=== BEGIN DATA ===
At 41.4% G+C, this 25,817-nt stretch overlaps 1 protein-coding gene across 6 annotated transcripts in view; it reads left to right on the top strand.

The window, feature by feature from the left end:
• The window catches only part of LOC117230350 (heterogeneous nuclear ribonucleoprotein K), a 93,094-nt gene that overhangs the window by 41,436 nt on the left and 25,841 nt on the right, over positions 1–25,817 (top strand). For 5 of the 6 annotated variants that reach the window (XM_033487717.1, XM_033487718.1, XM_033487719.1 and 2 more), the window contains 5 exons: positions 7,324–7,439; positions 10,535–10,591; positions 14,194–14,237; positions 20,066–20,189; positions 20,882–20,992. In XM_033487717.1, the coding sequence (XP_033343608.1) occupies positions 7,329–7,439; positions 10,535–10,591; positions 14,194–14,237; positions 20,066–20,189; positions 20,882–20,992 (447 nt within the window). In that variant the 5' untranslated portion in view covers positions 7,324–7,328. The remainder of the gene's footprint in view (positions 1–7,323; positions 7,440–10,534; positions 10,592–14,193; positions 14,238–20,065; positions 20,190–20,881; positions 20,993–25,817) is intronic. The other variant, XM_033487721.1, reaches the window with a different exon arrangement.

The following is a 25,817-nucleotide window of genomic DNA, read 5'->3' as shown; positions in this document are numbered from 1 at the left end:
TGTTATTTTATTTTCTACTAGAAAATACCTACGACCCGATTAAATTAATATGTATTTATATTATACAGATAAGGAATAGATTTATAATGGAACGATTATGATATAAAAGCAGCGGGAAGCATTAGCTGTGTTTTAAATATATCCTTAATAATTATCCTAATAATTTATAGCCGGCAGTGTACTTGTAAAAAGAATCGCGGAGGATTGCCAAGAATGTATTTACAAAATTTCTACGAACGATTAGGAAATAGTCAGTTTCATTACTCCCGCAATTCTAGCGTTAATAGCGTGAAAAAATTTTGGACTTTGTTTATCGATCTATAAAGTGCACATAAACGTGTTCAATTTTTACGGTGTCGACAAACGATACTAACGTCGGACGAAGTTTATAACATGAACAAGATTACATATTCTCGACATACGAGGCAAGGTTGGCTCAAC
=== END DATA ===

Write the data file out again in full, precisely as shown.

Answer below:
At 41.4% G+C, this 25,817-nt stretch overlaps 1 protein-coding gene across 6 annotated transcripts in view; it reads left to right on the top strand.

The window, feature by feature from the left end:
• The window catches only part of LOC117230350 (heterogeneous nuclear ribonucleoprotein K), a 93,094-nt gene that overhangs the window by 41,436 nt on the left and 25,841 nt on the right, over positions 1–25,817 (top strand). For 5 of the 6 annotated variants that reach the window (XM_033487717.1, XM_033487718.1, XM_033487719.1 and 2 more), the window contains 5 exons: positions 7,324–7,439; positions 10,535–10,591; positions 14,194–14,237; positions 20,066–20,189; positions 20,882–20,992. In XM_033487717.1, the coding sequence (XP_033343608.1) occupies positions 7,329–7,439; positions 10,535–10,591; positions 14,194–14,237; positions 20,066–20,189; positions 20,882–20,992 (447 nt within the window). In that variant the 5' untranslated portion in view covers positions 7,324–7,328. The remainder of the gene's footprint in view (positions 1–7,323; positions 7,440–10,534; positions 10,592–14,193; positions 14,238–20,065; positions 20,190–20,881; positions 20,993–25,817) is intronic. The other variant, XM_033487721.1, reaches the window with a different exon arrangement.

The following is a 25,817-nucleotide window of genomic DNA, read 5'->3' as shown; positions in this document are numbered from 1 at the left end:
TGTTATTTTATTTTCTACTAGAAAATACCTACGACCCGATTAAATTAATATGTATTTATATTATACAGATAAGGAATAGATTTATAATGGAACGATTATGATATAAAAGCAGCGGGAAGCATTAGCTGTGTTTTAAATATATCCTTAATAATTATCCTAATAATTTATAGCCGGCAGTGTACTTGTAAAAAGAATCGCGGAGGATTGCCAAGAATGTATTTACAAAATTTCTACGAACGATTAGGAAATAGTCAGTTTCATTACTCCCGCAATTCTAGCGTTAATAGCGTGAAAAAATTTTGGACTTTGTTTATCGATCTATAAAGTGCACATAAACGTGTTCAATTTTTACGGTGTCGACAAACGATACTAACGTCGGACGAAGTTTATAACATGAACAAGATTACATATTCTCGACATACGAGGCAAGGTTGGCTCAAC